Returning to college in your late 30s is somewhat of an adventure. At this stage in the game, you've likely had the chance to be in the job market for a while. Maybe you're in a major rut with your career and see few ways out without finishing your degree. It's also possible that you've decided that your heart lies elsewhere in your career path.
No matter what the reason, switching to a different major can benefit you in more ways than one. First, here are some reasons a return to college can benefit you:
1. Finishing Your Degree is Always Desirable
Having finished your degree is always a major accomplishment, especially if it leads you to a better career. Finishing what you've started will help give you a greater sense of purpose, and refresh some of the skills that you need to succeed in today's job market. Statistics show that degree holders will earn more over the course of their lifetime than they will with a high school diploma alone.
2. Many Jobs Require a Bachelors Degree, in Any Concentration
Many employers require a bachelor's degree in any concentration for serious consideration. Human resources professionals at many companies see college graduates as having better communication, critical thinking, and teamwork skills. Skills acquired from time in college will blend well with job skills.
3. You'll Learn Important Skills, Regardless of Your Career Path
Pursuing a college degree will take you down paths you never may have thought of previously. For example, I never realized that the quest to finish my degree could have lead to me learning some amateur video and presentation skills. These additional skills learned along the way can add look attractive to the right employer.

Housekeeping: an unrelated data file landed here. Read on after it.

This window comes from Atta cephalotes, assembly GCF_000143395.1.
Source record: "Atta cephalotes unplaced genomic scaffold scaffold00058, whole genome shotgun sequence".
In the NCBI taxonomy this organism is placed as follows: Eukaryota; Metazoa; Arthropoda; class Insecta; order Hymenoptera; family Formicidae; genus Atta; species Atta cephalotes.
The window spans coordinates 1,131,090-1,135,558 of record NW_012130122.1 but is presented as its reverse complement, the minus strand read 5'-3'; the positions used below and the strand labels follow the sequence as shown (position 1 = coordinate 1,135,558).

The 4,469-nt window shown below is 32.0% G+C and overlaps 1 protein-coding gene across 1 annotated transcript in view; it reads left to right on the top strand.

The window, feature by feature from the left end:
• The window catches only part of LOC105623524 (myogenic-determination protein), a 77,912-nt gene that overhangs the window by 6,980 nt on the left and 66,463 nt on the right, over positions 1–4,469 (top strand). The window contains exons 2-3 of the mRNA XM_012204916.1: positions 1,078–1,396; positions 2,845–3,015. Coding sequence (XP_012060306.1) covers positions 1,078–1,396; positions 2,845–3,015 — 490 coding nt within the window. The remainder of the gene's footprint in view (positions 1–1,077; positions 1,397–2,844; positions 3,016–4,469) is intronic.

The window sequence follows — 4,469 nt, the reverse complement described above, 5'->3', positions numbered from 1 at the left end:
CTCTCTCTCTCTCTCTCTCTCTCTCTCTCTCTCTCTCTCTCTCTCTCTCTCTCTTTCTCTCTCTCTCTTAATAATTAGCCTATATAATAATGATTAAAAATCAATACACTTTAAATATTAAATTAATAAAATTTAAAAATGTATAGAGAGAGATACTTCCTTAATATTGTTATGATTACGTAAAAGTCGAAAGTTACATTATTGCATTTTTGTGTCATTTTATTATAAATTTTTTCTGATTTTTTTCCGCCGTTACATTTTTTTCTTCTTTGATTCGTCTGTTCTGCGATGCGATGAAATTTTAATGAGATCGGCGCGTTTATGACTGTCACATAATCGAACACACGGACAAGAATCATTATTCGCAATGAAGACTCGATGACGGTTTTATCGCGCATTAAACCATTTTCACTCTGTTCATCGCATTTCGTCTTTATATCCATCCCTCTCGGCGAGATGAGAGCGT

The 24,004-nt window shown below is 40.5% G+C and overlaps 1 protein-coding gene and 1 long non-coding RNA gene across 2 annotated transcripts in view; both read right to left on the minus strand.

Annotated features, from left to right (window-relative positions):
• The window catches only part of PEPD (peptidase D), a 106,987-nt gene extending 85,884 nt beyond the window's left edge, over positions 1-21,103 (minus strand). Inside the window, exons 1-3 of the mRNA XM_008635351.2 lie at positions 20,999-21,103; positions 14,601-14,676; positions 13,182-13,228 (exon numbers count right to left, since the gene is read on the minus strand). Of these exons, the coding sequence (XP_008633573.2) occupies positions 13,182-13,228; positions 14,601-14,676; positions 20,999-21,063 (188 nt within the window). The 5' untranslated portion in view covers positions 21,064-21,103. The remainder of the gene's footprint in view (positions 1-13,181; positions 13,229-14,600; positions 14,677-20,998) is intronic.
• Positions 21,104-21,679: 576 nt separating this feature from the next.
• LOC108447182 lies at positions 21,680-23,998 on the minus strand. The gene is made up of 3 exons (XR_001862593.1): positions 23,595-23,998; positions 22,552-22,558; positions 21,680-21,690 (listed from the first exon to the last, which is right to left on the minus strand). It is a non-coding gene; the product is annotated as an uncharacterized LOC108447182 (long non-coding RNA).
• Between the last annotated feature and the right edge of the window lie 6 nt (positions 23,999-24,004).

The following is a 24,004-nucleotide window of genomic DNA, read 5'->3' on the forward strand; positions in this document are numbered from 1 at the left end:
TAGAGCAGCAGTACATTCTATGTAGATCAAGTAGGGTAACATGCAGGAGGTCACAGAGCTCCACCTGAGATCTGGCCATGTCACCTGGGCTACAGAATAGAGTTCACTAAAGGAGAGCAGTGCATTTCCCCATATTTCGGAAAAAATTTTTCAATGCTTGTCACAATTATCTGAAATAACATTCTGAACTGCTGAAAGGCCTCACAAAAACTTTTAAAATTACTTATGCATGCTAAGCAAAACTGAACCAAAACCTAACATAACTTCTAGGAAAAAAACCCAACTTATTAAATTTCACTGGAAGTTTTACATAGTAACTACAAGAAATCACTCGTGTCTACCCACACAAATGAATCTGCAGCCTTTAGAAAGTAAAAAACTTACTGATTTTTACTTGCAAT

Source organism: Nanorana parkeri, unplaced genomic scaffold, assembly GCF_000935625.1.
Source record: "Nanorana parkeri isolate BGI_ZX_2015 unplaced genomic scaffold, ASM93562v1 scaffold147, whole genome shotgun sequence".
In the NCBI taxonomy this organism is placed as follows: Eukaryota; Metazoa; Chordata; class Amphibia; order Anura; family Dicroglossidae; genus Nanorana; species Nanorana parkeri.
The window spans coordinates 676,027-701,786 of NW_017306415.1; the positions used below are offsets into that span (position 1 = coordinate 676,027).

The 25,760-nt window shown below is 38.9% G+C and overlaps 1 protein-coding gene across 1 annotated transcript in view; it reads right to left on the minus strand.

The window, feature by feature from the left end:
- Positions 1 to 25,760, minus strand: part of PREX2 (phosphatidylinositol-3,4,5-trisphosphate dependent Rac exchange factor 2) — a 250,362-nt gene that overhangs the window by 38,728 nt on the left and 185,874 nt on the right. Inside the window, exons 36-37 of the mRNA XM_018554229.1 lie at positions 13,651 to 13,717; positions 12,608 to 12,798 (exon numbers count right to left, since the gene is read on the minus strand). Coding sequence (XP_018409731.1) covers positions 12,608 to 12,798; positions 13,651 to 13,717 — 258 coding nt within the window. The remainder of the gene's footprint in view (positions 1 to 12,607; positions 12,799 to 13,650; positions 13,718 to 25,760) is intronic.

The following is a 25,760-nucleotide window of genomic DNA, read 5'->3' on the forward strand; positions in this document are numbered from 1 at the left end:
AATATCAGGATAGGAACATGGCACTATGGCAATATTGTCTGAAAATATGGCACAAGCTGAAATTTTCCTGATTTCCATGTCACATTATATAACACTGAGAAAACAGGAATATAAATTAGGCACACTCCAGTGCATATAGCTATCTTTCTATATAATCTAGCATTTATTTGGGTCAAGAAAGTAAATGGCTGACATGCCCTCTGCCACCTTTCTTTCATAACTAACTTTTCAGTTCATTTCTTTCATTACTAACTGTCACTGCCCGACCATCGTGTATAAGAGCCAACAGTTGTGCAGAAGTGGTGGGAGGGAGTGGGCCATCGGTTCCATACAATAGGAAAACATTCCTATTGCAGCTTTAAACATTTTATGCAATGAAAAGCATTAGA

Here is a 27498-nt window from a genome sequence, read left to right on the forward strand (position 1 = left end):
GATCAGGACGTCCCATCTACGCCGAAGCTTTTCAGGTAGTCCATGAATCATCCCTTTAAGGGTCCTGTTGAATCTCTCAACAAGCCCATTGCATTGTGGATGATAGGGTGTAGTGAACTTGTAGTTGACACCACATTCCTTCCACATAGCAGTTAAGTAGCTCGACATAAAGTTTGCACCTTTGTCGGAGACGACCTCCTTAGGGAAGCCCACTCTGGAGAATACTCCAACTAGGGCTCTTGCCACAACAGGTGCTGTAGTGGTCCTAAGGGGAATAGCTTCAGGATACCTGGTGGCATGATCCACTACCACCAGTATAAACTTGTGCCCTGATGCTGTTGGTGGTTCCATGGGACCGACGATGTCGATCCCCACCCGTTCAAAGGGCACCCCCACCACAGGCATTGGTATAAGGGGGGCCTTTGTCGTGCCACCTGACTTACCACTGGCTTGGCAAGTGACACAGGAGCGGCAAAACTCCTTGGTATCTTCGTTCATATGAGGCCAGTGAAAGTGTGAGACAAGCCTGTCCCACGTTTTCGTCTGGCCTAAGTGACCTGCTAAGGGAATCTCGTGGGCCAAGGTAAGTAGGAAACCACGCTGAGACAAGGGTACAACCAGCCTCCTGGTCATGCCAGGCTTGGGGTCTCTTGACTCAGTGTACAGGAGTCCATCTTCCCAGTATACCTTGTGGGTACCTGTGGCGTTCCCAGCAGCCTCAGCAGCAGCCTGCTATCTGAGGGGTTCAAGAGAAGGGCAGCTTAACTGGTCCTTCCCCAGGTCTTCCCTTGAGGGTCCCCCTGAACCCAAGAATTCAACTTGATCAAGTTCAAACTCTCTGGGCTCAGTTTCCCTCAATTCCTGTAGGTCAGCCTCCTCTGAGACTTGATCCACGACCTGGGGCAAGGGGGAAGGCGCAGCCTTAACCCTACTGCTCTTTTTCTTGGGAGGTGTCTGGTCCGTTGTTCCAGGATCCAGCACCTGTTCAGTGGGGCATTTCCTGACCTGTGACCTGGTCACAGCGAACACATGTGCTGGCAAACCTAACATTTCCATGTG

I decided to study Anthropology, Sociology, and English Literature and Criticism. Here's what made me make this switch.
1. A Greater Understanding of Society
Sociology provides a greater chance to understand society as a whole, as well as specific social groups. The greater your understanding of society and its groups, the better you can understand the various challenges that come up. This type of knowledge is useful in any job.
2. Well-Rounded Cultural Appreciation
One thing you can always count on with an anthropology major is their ability to appreciate different cultures, even differences that are "weird" to everyone else. Being able to tolerate others' differences goes a long way in an increasingly diverse workforce. You might find that your knowledge of other cultures is in high demand in the right type of position.
3. Knowledge of Research Methods
Anthropology and sociology students know how to do a lot of research, and usually how to do it well. The types of research anthropology majors can handle are the same types that are also in demand in marketing and public policy. With an educational background of this type, you enjoy chances of more job prospects.
1. Better Writing Skills
English Literature classes are usually very writing-intensive. Some of the writing ranges from discussion board entries about specific readings to more extensive analytical essays. You will be able to keep your writing skills intact and discover where you need improvements.
2. More Effective Research Skills
It is likely that at least some of your assignments will involve evaluating other source materials in addition to the literary works. Analyzing these materials will make it easier for you to find the necessary facts required. Improved research skills can also help you when you are performing research in a job setting.
3. Greater Understanding of Written Works
Reading literary works with a greater understanding will also help you when you're reading other materials. Better reading comprehension can help you with more complex instructions, as well as other communications like emails or support tickets. Once you have done a literary analysis, other analysis of written works will come easily.
If you're not following your dream at your current job or need a change of pace, going back to school will benefit you in the long run.